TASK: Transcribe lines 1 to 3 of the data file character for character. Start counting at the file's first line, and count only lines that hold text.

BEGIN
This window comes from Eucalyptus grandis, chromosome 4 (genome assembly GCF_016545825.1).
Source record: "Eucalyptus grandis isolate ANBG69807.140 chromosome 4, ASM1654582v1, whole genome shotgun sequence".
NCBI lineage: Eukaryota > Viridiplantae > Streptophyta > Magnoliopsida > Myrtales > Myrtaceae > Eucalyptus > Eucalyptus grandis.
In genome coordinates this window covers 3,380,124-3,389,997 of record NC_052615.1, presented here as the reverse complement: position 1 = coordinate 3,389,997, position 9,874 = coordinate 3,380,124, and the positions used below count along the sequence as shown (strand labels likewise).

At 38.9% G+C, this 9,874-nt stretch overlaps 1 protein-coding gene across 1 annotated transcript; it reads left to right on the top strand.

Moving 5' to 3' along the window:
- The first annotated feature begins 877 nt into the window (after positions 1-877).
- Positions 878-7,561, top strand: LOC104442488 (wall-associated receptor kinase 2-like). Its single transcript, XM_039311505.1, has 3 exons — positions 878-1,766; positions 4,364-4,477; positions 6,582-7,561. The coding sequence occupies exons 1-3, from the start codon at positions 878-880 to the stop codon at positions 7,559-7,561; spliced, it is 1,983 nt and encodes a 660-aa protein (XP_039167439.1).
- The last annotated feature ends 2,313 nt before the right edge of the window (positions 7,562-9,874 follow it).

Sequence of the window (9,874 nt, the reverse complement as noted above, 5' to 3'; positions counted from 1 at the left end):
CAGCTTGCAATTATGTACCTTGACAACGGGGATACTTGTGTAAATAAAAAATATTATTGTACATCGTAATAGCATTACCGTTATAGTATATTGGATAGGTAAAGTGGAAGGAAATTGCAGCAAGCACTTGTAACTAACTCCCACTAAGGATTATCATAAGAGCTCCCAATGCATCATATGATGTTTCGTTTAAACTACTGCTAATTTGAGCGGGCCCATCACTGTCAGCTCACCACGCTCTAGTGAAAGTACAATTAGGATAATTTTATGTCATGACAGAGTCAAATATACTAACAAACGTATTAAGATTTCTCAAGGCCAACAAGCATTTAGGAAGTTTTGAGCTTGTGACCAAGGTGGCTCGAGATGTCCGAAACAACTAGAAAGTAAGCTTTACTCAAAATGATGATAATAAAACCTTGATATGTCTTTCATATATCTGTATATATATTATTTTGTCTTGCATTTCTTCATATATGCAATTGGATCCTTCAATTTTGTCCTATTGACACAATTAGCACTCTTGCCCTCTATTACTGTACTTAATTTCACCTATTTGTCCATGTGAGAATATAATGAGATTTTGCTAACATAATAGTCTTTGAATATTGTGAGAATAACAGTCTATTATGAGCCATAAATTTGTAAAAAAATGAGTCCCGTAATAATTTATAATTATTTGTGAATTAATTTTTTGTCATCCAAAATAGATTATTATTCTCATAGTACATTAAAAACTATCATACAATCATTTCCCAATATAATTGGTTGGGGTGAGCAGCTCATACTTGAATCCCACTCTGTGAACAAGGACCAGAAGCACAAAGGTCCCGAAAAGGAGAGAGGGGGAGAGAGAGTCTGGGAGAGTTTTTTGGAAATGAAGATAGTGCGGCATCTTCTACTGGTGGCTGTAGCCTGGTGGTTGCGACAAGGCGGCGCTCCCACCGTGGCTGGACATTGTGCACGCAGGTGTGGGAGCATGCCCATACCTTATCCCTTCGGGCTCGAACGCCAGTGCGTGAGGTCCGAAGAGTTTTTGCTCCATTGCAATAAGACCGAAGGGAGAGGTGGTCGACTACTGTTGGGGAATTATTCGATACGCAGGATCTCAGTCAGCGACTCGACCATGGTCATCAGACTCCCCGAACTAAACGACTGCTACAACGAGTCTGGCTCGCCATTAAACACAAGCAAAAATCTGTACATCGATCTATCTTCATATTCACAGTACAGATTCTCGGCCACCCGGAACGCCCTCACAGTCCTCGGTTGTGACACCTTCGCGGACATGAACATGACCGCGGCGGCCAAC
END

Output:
This window comes from Eucalyptus grandis, chromosome 4 (genome assembly GCF_016545825.1).
Source record: "Eucalyptus grandis isolate ANBG69807.140 chromosome 4, ASM1654582v1, whole genome shotgun sequence".
NCBI lineage: Eukaryota > Viridiplantae > Streptophyta > Magnoliopsida > Myrtales > Myrtaceae > Eucalyptus > Eucalyptus grandis.